This unbridled storminess of yours is paired unexpectedly and wonderfully with an innate tenderness. The combination is breathtaking. You can do great things and will impact the lives you encounter along the way as deeply as you’ve impacted mine. Like meteor-hits-Earth impact. I’m grateful that I have front row seats for it. Your future is so bright. You will be simply amazing.

Tenderness

For now, though, you are nine. All this potential bottled in a small, wiry package. You stand on the cusp of some pretty big changes as you transition from little kid to pre-teen, at once so grown up and still my little boy. I cherish the little boy side even as I welcome this new, surprisingly tall person. Every day I marvel at some new facet, a new moment of maturity. And then you dissolve into my little boy again- giggling uncontrollably at something your sister has done or needing a hug of reassurance.

I know you need extra support and compassion, and it should be me who can always give you those things. I’m sorry that I’m not calmer and more even-tempered. I will try harder to be the mom you need and deserve.

I fought so hard and for so long to finally be in control of my life, and then you. You are entirely not in my control and all my efforts otherwise are absurd. This is the universe laughing at my childhood notion of an adult’s control, laughing at my fight to be in charge. One day, the universe might laugh at you too. And I hope it does, because having you as my child has turned my life upside down in the greatest ways and I am better for it.

 

A boy's energy

Much of this letter is over your head. I don’t expect you to understand. What I hope you do understand is that I love you bigger than I thought possible and more than I can express, and that I am so proud of the person you are. I feel incredibly lucky to be your mom and I wouldn’t trade it for the world. My life is immeasurably richer because of you and all you bring.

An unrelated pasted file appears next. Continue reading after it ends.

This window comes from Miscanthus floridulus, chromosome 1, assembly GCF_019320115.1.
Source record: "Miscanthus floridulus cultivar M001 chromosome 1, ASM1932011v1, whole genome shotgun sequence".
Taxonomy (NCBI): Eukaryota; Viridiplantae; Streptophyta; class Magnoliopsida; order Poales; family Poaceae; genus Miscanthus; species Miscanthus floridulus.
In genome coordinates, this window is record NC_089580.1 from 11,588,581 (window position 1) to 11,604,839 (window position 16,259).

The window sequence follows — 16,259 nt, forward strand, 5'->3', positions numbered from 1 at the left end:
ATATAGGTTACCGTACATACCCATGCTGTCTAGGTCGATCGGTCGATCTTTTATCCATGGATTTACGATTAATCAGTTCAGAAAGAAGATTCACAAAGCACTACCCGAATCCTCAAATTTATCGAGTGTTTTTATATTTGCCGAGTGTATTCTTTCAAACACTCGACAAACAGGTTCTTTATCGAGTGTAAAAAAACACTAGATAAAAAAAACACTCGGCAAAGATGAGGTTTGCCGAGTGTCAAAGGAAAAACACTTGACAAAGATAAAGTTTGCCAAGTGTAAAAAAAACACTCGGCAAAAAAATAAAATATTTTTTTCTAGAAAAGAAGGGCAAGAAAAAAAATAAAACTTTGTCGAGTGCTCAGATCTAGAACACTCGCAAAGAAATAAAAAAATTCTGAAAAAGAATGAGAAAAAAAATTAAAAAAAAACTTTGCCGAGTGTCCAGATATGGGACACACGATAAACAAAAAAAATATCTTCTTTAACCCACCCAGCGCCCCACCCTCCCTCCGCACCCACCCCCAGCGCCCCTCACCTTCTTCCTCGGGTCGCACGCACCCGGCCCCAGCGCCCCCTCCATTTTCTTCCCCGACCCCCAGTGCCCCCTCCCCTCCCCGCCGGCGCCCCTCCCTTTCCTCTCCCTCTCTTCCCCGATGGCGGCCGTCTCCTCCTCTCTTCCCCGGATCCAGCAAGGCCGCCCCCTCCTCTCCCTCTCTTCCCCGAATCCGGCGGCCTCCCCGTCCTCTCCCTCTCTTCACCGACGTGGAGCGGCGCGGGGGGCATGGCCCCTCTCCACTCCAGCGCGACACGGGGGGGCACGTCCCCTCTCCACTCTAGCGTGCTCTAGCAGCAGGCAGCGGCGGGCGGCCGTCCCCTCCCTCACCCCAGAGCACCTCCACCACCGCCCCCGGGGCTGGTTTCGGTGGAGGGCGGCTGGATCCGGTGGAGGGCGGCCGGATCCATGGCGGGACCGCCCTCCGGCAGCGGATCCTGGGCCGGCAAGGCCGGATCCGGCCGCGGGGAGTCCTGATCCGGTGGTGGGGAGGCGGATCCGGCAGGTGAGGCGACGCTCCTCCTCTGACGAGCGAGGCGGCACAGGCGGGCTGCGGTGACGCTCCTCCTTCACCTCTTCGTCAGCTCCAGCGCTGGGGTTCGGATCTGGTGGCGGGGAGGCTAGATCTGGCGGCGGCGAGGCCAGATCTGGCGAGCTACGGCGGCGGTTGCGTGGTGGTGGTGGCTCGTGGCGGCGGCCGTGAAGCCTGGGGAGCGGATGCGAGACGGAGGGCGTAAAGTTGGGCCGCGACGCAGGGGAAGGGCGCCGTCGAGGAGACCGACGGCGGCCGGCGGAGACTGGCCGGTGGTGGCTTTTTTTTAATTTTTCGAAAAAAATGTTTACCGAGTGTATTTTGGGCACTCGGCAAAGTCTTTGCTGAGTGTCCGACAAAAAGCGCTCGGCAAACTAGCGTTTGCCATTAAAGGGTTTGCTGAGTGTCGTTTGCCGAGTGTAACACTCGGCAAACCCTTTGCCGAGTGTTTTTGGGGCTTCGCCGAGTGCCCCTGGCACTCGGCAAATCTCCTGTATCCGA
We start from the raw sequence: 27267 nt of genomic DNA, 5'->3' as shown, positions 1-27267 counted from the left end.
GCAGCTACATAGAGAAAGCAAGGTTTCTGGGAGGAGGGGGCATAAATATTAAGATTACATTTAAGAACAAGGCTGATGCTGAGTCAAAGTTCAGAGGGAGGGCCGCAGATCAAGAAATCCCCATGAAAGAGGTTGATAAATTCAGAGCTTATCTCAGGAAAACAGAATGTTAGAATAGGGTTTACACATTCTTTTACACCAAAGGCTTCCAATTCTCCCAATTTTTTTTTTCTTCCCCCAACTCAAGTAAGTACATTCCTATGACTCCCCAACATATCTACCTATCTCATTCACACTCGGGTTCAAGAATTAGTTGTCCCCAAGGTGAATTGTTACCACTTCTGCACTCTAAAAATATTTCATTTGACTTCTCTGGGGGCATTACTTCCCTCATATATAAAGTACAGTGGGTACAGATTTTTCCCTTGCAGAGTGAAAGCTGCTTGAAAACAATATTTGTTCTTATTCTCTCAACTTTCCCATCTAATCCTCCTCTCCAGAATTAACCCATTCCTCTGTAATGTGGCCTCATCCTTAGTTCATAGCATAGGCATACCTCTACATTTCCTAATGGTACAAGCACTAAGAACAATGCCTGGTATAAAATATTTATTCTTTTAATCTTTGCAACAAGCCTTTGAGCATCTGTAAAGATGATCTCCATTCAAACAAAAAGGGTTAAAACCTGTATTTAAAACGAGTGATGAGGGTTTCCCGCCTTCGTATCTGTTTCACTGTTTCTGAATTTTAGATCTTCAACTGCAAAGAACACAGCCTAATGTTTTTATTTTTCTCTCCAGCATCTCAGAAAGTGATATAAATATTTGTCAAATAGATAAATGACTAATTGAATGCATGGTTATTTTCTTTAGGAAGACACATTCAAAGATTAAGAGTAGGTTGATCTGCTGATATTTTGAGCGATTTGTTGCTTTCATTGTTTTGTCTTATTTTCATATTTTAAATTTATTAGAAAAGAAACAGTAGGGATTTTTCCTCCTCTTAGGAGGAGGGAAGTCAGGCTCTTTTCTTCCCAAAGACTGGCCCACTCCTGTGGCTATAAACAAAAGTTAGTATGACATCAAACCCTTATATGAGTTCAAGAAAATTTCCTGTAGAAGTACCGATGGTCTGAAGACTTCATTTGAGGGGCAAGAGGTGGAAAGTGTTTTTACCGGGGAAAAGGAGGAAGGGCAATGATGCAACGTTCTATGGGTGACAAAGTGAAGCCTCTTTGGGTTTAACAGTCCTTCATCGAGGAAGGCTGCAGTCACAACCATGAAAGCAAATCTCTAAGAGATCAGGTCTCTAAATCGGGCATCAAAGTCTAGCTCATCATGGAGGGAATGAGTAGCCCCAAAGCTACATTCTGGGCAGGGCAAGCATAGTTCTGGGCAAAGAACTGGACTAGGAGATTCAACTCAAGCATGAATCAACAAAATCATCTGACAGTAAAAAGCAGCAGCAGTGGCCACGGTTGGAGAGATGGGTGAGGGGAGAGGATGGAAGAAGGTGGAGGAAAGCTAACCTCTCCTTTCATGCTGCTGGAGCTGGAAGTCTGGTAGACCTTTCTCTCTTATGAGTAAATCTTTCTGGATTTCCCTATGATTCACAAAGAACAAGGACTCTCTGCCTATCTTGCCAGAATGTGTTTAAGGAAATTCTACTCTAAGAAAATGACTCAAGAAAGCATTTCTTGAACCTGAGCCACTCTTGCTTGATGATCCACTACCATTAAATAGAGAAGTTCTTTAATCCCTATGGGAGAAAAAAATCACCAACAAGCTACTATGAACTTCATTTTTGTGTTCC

Happy, happy birthday to my affectionate, exuberant, bustling boy! You’re nine! You’re growing up right before my eyes. Let’s do this together.

I love you.

Love,

Mom

To see more birthday letters, click here.

 

 

Kids are bad at all the stuff they do

Here’s why I’m a worse mom than you: instead of feeling proud and happy that my son qualified for the A-level swim championships, I’m annoyed that I now have to spend two weekends going to two different championships because my daughter is in B-level.

Here’s why I’m an even worse mom than you now think: instead of sucking it up gracefully, I spent this morning trying to subtly convince my daughter that she didn’t want to swim in her championships at all, (which I’ve taken to calling “optional final meet”). To be completely fair, I did also try to convince my son not to swim in his.

To my dismay, both kids are keen to participate and Sally even irritatingly wisely said, “It doesn’t matter if you’re in A or B, or if you win or come in last, it’s that you try hard and have fun.” What the hell? No, what matters is that swim meets are a thousand* hours long and that both championship meets are forty** minutes from home, meaning that on consecutive Sundays we need to drag everyone out of bed at dawn, drive, and then sit around for a thousand hours in order to watch a total of four minutes of my child swimming. And, to make it worse, on each of those Sundays we’ll be dealing with the non-swimming child complaining of boredom.